• The EON Team

Did That Employee REALLY Just Provide New Direct Deposit Info?

Three weeks ago, the person who processes payroll for your organization received an email explaining someone on your team needed to update their direct deposit info. That info was updated in your accounting/payroll system and life moved on. Today, that same person is asking you why they haven’t been paid for the past two pay periods. This is a scenario we’ve seen organizations run into numerous times.


After some digging, you find the email from three weeks ago appears legitimate (it’s addressed to the correct person, it appears to be from the correct email address, the signature block is identical to your company’s standard, there are no glaring grammatical errors, etc.). So, on one hand you have what appears to be a legitimate email request to update direct deposit information and on the other an employee who claims to have not been paid. What gives?

Well, our team has seen several variations of this conundrum, but one is the email was in fact sent from the now unpaid employee’s email account, but not by the actual employee. In other words, a malicious actor gained access to the employee’s email account, determined who the payroll contact for the company was by either looking at your website or digging through past emails, copied the employee’s email signature, mimicked the employee’s writing style based on other sent emails, and made the request.

Aside from addressing the vulnerability of having an email account become compromised, what are you and your organization doing to make sure everyone on your team is aware of these types of scams? Does everyone know that banking account information should NEVER be sent via plain email? Does accounting/HR know to ALWAYS confirm updates to direct deposit info in person or via a phone call that includes some sort of verification process?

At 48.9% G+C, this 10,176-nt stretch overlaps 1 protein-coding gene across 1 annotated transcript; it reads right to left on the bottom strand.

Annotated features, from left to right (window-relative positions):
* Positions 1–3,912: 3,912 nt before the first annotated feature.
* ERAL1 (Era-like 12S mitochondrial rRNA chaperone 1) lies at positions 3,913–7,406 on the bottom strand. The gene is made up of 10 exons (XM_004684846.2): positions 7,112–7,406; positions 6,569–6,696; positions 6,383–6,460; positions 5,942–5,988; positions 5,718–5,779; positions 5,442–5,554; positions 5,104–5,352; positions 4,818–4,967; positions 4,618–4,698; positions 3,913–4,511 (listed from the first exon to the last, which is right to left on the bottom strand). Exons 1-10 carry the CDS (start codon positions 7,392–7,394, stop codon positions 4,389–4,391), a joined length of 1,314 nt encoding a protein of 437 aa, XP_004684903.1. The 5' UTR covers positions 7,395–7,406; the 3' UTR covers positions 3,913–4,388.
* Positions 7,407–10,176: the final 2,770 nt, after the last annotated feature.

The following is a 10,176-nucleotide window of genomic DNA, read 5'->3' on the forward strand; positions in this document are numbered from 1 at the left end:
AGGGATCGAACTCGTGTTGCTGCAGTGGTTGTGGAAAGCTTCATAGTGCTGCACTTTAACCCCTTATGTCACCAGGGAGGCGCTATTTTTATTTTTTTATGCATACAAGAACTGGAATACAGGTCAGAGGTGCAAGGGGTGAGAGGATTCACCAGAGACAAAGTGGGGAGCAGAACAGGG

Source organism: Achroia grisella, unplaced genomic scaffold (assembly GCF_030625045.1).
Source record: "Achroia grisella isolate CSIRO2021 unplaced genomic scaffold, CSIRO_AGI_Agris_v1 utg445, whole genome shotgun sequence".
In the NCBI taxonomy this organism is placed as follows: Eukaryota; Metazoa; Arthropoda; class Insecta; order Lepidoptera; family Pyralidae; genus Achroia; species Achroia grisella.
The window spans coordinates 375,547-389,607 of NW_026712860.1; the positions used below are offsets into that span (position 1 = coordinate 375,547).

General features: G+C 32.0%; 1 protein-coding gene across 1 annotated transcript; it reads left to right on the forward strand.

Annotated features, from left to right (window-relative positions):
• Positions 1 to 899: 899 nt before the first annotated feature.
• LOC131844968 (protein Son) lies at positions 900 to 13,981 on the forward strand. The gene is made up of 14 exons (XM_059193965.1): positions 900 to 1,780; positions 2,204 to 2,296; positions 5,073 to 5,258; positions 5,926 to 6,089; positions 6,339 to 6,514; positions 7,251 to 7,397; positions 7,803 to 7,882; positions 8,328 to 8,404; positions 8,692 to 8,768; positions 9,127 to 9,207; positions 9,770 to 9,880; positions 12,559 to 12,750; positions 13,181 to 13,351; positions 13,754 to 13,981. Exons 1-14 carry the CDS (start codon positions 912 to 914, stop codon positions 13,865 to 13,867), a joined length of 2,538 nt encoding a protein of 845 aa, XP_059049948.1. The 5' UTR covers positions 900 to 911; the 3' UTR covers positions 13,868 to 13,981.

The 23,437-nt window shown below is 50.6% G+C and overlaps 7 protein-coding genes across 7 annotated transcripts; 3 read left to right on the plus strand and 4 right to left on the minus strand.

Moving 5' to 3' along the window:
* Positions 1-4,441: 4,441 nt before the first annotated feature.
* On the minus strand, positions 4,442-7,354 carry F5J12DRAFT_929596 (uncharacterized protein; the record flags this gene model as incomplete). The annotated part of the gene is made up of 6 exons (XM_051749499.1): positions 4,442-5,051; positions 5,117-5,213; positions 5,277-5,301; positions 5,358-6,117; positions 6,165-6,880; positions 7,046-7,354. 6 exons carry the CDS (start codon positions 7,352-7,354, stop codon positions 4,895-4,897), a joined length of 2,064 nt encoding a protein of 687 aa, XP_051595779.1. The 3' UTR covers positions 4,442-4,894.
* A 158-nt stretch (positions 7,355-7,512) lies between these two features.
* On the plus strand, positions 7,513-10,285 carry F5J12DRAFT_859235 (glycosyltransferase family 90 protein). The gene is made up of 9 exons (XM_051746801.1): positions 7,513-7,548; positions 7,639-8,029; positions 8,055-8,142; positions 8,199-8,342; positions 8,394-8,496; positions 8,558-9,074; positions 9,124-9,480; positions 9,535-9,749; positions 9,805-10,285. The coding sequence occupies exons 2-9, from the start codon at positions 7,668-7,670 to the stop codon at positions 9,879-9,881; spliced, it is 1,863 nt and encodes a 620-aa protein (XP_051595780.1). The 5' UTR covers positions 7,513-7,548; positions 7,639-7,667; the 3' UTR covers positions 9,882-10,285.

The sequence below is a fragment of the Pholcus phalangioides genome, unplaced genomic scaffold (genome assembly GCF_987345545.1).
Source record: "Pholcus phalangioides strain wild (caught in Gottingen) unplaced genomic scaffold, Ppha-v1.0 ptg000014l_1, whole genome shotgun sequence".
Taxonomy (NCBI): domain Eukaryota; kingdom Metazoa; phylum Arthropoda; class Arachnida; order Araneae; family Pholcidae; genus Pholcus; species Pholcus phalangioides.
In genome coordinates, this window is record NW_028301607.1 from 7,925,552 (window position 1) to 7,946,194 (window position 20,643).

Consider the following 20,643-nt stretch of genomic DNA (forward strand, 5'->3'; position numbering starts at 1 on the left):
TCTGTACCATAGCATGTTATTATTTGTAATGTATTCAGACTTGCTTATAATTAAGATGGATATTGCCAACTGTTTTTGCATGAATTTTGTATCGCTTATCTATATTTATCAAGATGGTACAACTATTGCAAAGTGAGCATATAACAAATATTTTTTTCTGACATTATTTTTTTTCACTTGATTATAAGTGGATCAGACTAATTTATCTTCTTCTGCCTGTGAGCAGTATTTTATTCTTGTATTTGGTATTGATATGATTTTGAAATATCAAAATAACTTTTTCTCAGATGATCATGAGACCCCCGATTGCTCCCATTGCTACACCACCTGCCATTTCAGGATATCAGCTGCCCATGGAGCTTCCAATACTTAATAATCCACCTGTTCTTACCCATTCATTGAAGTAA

Sometimes this scam is enacted by what’s called email spoofing (a scenario where the malicious actor doesn’t really have/need access to one of your organization’s email accounts, but instead makes the email appear to be from a legitimate address). Does everyone on your team understand what email spoofing is, and do they know what to look out for? Are you testing your employees with email phishing campaigns to know which employees are your weakest links?

These are all things our team can help you think through and mitigate, so please, reach out to begin (or continue) that conversation.

The EON Team

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